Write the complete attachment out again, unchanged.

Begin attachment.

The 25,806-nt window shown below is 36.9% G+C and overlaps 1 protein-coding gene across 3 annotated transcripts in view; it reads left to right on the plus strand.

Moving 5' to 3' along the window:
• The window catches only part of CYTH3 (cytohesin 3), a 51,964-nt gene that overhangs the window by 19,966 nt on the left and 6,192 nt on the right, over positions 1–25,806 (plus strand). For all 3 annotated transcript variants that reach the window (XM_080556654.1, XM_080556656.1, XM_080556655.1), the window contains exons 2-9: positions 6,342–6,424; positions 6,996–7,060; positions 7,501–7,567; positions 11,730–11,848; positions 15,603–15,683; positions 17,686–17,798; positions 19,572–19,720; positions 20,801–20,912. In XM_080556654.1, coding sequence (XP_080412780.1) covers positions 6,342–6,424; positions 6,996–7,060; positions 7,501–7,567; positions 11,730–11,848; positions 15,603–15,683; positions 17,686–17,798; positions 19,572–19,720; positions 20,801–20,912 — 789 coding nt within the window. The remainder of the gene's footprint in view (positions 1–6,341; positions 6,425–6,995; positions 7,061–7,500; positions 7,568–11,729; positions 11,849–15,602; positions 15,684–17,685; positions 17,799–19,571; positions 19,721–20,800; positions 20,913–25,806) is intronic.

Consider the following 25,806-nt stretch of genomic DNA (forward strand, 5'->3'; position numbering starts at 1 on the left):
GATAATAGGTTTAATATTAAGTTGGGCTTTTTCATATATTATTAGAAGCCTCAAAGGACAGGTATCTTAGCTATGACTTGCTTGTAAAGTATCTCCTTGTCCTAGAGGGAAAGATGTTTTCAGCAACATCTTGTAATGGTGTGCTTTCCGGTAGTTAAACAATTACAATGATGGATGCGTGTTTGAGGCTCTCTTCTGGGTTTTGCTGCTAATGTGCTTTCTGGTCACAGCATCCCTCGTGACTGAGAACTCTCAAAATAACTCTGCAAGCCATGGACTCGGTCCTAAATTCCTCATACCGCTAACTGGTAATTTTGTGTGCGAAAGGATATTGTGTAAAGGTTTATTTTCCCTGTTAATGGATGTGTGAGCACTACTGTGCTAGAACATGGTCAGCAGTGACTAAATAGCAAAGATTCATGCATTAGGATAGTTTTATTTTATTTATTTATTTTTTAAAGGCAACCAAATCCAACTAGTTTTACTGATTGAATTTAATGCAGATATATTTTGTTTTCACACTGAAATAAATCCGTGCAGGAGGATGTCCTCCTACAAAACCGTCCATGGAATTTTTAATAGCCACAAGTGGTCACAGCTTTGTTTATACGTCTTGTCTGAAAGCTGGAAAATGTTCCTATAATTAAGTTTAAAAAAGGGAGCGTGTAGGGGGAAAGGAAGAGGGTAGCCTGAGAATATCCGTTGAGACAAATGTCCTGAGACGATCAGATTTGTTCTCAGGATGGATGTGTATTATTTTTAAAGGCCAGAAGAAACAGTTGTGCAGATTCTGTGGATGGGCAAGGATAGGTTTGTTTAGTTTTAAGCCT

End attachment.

The 25,806-nt window shown below is 36.9% G+C and overlaps 1 protein-coding gene across 3 annotated transcripts in view; it reads left to right on the plus strand.

Moving 5' to 3' along the window:
• The window catches only part of CYTH3 (cytohesin 3), a 51,964-nt gene that overhangs the window by 19,966 nt on the left and 6,192 nt on the right, over positions 1–25,806 (plus strand). For all 3 annotated transcript variants that reach the window (XM_080556654.1, XM_080556656.1, XM_080556655.1), the window contains exons 2-9: positions 6,342–6,424; positions 6,996–7,060; positions 7,501–7,567; positions 11,730–11,848; positions 15,603–15,683; positions 17,686–17,798; positions 19,572–19,720; positions 20,801–20,912. In XM_080556654.1, coding sequence (XP_080412780.1) covers positions 6,342–6,424; positions 6,996–7,060; positions 7,501–7,567; positions 11,730–11,848; positions 15,603–15,683; positions 17,686–17,798; positions 19,572–19,720; positions 20,801–20,912 — 789 coding nt within the window. The remainder of the gene's footprint in view (positions 1–6,341; positions 6,425–6,995; positions 7,061–7,500; positions 7,568–11,729; positions 11,849–15,602; positions 15,684–17,685; positions 17,799–19,571; positions 19,721–20,800; positions 20,913–25,806) is intronic.

Consider the following 25,806-nt stretch of genomic DNA (forward strand, 5'->3'; position numbering starts at 1 on the left):
GATAATAGGTTTAATATTAAGTTGGGCTTTTTCATATATTATTAGAAGCCTCAAAGGACAGGTATCTTAGCTATGACTTGCTTGTAAAGTATCTCCTTGTCCTAGAGGGAAAGATGTTTTCAGCAACATCTTGTAATGGTGTGCTTTCCGGTAGTTAAACAATTACAATGATGGATGCGTGTTTGAGGCTCTCTTCTGGGTTTTGCTGCTAATGTGCTTTCTGGTCACAGCATCCCTCGTGACTGAGAACTCTCAAAATAACTCTGCAAGCCATGGACTCGGTCCTAAATTCCTCATACCGCTAACTGGTAATTTTGTGTGCGAAAGGATATTGTGTAAAGGTTTATTTTCCCTGTTAATGGATGTGTGAGCACTACTGTGCTAGAACATGGTCAGCAGTGACTAAATAGCAAAGATTCATGCATTAGGATAGTTTTATTTTATTTATTTATTTTTTAAAGGCAACCAAATCCAACTAGTTTTACTGATTGAATTTAATGCAGATATATTTTGTTTTCACACTGAAATAAATCCGTGCAGGAGGATGTCCTCCTACAAAACCGTCCATGGAATTTTTAATAGCCACAAGTGGTCACAGCTTTGTTTATACGTCTTGTCTGAAAGCTGGAAAATGTTCCTATAATTAAGTTTAAAAAAGGGAGCGTGTAGGGGGAAAGGAAGAGGGTAGCCTGAGAATATCCGTTGAGACAAATGTCCTGAGACGATCAGATTTGTTCTCAGGATGGATGTGTATTATTTTTAAAGGCCAGAAGAAACAGTTGTGCAGATTCTGTGGATGGGCAAGGATAGGTTTGTTTAGTTTTAAGCCT